"The underrepresentation of African-American and high-need students in STEM professions has a detrimental impact on their long-term earning potential and on the financial status of their communities," Tresmaine Grimes, Bloomfield's Vice President for Academic Affairs and Dean of Faculty, said in a statement.
"The new PBI grant will allow Bloomfield College to expand services that help improve the academic success, retention and graduation rates of students who are interested in pursuing STEM careers."
In addition to programs for current BC students, the grant will also fund college preparatory programs for area eighth grade and high school students, school officials said. Among the programs planned include a STEM summer experience for local charter school students, and peer mentorship programs through Bloomfield's biology classes.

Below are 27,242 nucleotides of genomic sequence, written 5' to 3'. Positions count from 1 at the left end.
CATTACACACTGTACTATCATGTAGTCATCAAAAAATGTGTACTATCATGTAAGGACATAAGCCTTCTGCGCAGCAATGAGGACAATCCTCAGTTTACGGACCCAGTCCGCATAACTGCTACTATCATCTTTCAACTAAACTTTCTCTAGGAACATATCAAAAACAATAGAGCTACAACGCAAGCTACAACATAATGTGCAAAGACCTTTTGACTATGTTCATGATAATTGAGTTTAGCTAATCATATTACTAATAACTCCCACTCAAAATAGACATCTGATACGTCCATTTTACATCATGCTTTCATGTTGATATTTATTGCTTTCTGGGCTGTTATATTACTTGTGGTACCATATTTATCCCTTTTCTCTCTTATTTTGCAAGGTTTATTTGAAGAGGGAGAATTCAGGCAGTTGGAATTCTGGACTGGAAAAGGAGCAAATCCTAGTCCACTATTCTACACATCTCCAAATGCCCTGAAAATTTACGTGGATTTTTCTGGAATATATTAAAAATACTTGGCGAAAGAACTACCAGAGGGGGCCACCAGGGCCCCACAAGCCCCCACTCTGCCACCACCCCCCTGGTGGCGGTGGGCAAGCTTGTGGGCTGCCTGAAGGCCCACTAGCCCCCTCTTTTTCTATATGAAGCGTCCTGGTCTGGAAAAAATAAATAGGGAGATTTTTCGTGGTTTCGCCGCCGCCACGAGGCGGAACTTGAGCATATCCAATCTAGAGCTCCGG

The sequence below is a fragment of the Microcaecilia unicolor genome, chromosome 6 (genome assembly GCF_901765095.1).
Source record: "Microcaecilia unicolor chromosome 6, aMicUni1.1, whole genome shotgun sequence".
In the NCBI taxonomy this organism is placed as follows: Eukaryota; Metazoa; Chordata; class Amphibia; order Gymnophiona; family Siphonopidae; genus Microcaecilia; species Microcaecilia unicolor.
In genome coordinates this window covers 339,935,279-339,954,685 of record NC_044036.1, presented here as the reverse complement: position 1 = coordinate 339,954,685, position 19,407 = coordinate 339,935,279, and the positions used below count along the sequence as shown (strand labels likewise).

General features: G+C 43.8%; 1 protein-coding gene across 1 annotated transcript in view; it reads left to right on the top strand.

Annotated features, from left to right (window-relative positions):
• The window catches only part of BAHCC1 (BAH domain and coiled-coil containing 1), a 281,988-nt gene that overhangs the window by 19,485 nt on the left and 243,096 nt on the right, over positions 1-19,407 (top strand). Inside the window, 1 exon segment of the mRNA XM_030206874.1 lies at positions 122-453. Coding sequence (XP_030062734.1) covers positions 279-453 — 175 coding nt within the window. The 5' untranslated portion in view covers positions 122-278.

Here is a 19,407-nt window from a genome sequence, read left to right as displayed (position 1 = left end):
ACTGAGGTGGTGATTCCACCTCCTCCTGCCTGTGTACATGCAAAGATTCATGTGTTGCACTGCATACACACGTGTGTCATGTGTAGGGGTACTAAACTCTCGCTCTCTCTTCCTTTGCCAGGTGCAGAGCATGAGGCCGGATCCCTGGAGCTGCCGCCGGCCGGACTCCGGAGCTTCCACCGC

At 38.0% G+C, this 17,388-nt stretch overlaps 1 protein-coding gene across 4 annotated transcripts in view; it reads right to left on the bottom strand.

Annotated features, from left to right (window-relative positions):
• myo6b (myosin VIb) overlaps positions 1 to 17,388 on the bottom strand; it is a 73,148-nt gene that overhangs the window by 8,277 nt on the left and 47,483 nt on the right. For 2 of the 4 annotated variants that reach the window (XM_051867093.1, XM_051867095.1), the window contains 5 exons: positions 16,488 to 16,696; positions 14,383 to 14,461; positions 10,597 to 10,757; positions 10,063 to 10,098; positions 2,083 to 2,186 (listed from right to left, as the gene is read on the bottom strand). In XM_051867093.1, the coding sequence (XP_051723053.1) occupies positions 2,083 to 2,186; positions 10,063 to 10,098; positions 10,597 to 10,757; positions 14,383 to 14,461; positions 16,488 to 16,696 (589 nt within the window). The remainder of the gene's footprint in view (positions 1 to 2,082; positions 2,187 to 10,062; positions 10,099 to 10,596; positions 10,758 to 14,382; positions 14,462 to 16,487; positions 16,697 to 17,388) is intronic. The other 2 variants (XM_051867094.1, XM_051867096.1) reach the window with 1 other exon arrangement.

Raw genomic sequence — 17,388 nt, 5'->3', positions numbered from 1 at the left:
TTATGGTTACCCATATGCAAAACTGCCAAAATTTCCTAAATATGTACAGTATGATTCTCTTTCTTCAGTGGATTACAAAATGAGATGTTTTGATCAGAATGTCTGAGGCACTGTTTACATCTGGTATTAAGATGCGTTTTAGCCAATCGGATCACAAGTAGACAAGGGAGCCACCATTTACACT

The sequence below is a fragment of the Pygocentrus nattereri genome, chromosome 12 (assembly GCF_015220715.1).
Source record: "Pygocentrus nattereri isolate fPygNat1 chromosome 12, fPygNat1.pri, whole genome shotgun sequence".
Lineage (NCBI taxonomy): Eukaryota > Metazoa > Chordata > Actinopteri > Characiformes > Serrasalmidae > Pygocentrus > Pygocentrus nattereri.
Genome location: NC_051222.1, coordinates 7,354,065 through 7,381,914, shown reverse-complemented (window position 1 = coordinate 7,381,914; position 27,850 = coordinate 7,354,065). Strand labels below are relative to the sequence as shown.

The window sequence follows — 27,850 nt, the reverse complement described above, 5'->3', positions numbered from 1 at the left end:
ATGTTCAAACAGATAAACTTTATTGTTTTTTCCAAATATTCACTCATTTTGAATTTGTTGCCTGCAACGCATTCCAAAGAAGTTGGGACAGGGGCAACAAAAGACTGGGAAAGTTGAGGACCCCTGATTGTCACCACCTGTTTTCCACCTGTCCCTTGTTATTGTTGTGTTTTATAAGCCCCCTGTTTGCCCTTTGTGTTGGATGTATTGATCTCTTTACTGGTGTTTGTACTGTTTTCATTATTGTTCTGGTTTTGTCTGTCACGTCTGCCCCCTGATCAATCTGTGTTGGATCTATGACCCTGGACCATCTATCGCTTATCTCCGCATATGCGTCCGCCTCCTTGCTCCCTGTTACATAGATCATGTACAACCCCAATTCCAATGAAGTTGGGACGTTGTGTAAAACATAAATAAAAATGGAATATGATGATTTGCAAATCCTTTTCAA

Of Bloomfield's approximately 2,000 students, about 52 percent are African American, school officials said. A large chunk of the grant money will also be used to fund initiatives like a STEM career awareness program for current students.
In a statement, Menendez called the grant a way of "investing in the future."
The funding, he said, "will allow Bloomfield College to open more doors for more diverse students to come to this campus and innovate, create, design, build, and be on the cutting-edge of historic technological advances that may change how we live and how we communicate."